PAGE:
Mother Donnica Crossland, of Washington, D.C., pleaded guilty today to making false statements to federal agents in connection with an investigation of student aid fraud. Her daughter, Jamanda Crossland, pleaded guilty today to making false statements on student financial aid applications.
Jamanda attended Virginia Commonwealth University (VCU) as a student between 2009 to 2013.
During those years she was awarded $69,788 in grants or loans, and $43,400 in tuition grants from the D.C. Office of the State Superintendent of Education, Government of the District of Columbia (“OSSE”) that were used to pay costs associated with attending VCU.
For each year Jamanda attended VCU between 2008 and 2013, she filed a Free Application for Federal Student Aid (FAFSA) with the U.S. Department of Education and reported her mother Donnica Crossland had no income.
During that same period, she also filed applications for education grants with the D.C. OSSE, and in those applications stated her mother Donnica Crossland was not employed and received no income, according to federal prosecutors.
Authorities later discovered that Jamanda's mother worked at the US Department of Transportation, making over $521,000 from December 2006 to December 2012.
Jamanda also submitted a Federal Student Aid Verification worksheet containing false information to VCU and provided additional false documents in support of the worksheet, according to federal prosecutors.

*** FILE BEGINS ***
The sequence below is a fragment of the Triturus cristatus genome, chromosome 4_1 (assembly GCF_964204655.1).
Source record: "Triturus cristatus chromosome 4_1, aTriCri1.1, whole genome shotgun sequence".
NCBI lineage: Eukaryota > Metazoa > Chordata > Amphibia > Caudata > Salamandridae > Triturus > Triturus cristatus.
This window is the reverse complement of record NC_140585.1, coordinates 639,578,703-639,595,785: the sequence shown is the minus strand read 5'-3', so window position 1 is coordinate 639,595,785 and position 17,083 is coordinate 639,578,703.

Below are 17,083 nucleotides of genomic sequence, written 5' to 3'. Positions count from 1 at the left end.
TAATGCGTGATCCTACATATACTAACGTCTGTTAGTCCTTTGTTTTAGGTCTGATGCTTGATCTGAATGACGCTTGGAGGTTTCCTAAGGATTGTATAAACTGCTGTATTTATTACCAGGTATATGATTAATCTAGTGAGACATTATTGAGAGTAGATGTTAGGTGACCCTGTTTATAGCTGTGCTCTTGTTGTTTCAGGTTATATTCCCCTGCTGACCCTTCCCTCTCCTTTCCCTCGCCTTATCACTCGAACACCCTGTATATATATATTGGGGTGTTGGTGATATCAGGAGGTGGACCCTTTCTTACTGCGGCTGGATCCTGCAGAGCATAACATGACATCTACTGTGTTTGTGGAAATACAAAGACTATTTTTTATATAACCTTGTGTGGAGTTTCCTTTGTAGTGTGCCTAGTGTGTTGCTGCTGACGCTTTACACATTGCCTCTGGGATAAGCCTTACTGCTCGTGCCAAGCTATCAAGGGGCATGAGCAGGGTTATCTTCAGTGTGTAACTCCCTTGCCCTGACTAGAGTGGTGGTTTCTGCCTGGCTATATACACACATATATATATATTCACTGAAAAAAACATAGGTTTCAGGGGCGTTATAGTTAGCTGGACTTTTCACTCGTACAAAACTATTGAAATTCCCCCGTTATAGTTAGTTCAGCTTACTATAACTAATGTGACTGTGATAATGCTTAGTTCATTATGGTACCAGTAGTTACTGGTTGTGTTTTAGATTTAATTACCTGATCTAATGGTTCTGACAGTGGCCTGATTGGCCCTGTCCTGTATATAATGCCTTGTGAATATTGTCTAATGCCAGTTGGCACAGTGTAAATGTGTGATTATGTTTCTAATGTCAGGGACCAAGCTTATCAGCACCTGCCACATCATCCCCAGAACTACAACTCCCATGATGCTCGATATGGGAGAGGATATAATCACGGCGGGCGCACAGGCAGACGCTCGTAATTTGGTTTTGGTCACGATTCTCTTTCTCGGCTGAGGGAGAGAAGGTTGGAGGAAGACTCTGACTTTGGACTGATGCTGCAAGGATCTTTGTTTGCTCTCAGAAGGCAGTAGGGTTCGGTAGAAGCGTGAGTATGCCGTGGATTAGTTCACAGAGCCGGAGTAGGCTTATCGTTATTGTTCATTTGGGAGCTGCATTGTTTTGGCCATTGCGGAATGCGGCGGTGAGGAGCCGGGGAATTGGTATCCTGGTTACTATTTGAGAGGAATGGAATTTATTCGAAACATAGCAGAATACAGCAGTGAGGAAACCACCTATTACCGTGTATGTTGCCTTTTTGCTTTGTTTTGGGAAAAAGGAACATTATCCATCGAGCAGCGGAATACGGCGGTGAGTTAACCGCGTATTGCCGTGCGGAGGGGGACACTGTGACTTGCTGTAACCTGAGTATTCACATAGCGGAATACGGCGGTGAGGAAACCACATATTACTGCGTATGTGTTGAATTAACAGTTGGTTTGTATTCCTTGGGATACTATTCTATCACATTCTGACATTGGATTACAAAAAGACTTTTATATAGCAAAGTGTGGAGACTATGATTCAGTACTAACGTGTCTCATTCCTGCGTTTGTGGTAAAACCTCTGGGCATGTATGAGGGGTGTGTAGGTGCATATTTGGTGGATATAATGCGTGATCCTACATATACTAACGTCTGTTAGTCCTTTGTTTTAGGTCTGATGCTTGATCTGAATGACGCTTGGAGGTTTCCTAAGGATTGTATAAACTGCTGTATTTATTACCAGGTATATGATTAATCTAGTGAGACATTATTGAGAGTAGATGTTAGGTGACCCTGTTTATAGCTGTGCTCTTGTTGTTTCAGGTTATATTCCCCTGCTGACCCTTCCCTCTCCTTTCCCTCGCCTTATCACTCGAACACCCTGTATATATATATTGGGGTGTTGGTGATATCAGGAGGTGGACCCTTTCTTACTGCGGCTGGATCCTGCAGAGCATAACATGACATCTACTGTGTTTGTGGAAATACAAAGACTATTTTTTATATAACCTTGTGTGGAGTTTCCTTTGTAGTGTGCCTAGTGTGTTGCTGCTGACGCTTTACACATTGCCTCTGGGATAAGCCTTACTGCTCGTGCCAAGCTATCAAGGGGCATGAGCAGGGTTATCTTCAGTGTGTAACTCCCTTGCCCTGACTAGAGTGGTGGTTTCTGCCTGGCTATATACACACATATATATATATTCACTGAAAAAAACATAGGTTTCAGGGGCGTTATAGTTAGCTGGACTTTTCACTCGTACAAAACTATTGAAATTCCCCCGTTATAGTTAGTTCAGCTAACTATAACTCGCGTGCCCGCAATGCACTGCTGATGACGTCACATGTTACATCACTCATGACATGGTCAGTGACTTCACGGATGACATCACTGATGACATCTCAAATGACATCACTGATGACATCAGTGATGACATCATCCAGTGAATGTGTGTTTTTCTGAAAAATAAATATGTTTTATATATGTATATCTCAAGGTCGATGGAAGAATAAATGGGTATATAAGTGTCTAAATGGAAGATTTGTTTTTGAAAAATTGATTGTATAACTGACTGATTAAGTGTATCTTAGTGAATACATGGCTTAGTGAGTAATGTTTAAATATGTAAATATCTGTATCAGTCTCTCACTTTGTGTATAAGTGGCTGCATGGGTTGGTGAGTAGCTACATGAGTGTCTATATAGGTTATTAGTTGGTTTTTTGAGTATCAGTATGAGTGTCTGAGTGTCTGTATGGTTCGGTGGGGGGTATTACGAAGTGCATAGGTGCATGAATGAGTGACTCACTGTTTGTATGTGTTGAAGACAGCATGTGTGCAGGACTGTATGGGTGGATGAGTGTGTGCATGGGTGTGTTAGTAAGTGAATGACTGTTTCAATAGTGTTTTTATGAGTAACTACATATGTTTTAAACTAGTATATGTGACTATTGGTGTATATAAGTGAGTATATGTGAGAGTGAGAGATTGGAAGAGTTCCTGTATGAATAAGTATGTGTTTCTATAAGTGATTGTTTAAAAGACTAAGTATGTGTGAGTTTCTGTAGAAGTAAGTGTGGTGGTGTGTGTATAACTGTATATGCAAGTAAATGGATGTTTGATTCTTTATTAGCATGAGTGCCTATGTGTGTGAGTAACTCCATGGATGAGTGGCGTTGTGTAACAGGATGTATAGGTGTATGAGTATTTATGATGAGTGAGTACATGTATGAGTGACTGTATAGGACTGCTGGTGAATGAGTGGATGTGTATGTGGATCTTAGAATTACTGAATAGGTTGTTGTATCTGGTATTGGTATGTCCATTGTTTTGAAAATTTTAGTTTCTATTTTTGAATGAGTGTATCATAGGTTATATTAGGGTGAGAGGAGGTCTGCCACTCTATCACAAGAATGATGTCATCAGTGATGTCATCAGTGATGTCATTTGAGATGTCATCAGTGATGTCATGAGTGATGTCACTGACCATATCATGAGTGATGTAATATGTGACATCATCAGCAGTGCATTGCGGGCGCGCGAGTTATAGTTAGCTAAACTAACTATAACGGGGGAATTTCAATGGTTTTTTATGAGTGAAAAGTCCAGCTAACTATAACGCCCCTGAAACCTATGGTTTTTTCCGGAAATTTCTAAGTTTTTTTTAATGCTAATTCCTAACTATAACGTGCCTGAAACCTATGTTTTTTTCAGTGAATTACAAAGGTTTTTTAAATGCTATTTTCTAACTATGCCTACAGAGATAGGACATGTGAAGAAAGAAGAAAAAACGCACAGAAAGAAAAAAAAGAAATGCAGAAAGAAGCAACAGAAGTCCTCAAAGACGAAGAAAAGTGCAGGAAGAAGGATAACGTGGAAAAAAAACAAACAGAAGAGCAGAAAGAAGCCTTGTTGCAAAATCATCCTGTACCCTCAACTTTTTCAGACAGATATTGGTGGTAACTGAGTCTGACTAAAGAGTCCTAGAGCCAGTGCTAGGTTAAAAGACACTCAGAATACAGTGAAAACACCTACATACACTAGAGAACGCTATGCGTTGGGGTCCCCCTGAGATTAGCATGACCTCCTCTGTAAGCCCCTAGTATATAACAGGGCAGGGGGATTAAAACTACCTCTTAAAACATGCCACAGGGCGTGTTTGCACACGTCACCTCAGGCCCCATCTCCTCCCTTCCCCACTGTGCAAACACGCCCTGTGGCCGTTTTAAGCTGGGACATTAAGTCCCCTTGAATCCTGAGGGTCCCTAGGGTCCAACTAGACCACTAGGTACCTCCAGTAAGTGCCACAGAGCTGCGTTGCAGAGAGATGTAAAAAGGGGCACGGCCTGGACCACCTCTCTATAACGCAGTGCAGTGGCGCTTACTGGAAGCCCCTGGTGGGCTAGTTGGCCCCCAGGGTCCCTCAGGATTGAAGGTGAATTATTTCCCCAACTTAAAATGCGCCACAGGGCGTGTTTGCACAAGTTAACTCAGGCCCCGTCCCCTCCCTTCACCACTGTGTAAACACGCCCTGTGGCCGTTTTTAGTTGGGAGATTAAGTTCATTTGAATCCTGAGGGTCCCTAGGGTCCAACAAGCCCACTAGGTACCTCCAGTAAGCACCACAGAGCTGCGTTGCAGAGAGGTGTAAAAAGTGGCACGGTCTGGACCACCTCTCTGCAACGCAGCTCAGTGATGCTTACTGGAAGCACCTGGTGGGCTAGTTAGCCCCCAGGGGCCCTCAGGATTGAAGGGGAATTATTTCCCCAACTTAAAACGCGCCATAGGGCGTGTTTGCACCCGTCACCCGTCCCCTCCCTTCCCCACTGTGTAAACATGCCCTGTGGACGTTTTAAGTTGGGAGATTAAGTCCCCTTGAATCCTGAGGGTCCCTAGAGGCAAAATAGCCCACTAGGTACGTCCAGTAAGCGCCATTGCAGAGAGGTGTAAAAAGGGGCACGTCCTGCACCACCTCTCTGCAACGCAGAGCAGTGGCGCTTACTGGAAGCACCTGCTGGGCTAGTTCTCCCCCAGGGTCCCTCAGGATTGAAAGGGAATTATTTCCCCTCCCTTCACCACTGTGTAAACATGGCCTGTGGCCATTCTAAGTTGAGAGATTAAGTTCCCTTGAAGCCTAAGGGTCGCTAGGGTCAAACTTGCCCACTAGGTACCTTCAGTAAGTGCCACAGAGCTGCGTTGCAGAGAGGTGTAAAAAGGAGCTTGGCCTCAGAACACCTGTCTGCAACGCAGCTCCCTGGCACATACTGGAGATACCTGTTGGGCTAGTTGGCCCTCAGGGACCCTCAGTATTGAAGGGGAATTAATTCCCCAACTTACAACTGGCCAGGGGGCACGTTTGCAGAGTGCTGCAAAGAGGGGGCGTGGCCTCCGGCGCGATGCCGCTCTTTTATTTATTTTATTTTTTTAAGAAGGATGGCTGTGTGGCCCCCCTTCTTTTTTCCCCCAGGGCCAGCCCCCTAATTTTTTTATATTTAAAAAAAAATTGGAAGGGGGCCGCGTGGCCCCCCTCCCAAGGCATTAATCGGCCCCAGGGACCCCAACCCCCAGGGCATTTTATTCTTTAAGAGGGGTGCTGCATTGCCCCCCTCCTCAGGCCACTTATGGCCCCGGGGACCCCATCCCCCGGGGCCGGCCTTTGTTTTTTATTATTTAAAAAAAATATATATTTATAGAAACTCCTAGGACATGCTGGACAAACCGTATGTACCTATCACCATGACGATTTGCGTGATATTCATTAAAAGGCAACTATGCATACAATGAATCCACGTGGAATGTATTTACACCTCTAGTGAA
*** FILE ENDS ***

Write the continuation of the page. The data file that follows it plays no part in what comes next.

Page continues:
Said documents include fraudulent copies of Form 1040 for her father, a forged letter from her father regarding his marital status, and a fake utility bill with a false address for her mother.
VCU student, Jessica McCoy said her parents tried applying for financial aid, but they didn't get the result for which they had hoped.
"They said my parents made too much money to get any financial aid," said McCoy.
Now, news of a mother and daughter involved in a student aid fraud investigation has her that much more upset since her family went through the process the honest way.
"It's so frustrating for me because the pressure is on me to make sure I do good," said McCoy.
"It's unfair, I know a lot of people that actually need financial aid," said VCU student, Taylor Jones.
"It makes me furious," said one VCU student. "The money that they are taking from financial aid by forging documents is money that people who need it more could get."
Donnica and Jamanda each face a maximum penalty of 5 years in prison, a fine of up to $250,000, and full restitution when they are each sentenced on December 12, 2014, by United States District Judge Henry Hudson.